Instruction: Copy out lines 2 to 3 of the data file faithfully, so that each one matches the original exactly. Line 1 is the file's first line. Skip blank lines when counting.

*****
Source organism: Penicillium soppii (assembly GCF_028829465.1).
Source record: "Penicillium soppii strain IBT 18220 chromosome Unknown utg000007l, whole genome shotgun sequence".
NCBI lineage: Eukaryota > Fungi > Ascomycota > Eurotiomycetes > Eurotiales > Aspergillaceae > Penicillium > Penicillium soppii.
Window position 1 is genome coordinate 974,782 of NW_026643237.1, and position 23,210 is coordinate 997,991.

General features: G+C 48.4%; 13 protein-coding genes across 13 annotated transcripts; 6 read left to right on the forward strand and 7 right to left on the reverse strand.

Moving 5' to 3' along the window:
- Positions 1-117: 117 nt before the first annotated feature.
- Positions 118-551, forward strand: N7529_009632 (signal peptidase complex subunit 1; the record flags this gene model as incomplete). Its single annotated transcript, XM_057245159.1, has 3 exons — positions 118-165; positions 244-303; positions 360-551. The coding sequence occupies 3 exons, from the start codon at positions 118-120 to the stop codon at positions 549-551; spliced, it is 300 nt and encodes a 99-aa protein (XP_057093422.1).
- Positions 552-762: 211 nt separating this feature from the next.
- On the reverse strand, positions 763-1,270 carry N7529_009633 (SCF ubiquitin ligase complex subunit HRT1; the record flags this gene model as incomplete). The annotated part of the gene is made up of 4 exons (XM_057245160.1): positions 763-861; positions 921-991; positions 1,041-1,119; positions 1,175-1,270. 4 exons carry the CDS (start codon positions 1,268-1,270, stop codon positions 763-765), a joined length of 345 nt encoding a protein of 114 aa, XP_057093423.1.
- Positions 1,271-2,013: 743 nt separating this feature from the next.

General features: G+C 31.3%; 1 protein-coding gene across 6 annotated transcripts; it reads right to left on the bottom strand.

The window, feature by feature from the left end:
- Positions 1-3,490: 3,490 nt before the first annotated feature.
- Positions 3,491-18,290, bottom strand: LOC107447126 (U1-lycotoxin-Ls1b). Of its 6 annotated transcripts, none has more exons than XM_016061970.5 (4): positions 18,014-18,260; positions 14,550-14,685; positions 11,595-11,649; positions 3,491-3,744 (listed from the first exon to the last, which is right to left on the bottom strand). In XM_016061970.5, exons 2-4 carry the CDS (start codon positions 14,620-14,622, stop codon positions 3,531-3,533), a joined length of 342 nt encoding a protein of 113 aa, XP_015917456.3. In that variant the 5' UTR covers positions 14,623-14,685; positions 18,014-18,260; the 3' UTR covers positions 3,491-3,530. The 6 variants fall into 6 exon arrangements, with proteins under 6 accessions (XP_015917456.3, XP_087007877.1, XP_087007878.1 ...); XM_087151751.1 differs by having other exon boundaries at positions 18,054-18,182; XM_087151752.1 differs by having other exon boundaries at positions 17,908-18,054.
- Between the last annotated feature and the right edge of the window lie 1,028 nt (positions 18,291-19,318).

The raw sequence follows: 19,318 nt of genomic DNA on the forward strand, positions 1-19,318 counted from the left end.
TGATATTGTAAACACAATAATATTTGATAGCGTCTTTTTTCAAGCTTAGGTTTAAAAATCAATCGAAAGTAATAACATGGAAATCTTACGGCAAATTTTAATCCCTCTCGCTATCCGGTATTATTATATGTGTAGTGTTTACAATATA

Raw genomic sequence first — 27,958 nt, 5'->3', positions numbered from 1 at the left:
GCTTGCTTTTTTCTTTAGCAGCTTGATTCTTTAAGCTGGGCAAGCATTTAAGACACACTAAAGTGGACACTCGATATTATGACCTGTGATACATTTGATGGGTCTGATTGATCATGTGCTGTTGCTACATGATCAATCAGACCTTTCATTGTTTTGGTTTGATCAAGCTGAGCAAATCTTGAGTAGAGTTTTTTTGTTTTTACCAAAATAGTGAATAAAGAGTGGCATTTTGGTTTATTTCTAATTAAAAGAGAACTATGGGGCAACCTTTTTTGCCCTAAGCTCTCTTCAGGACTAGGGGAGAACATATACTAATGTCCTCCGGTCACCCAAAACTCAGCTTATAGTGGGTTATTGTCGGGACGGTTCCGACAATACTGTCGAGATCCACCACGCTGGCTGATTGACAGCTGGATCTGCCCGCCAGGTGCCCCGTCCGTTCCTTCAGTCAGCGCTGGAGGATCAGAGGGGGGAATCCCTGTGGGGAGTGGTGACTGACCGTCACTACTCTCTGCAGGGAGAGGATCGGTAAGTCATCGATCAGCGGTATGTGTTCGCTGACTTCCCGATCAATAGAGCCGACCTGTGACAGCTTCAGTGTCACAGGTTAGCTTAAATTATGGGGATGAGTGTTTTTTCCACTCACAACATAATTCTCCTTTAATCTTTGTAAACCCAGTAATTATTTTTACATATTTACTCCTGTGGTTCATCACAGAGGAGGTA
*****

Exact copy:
Source record: "Penicillium soppii strain IBT 18220 chromosome Unknown utg000007l, whole genome shotgun sequence".
NCBI lineage: Eukaryota > Fungi > Ascomycota > Eurotiomycetes > Eurotiales > Aspergillaceae > Penicillium > Penicillium soppii.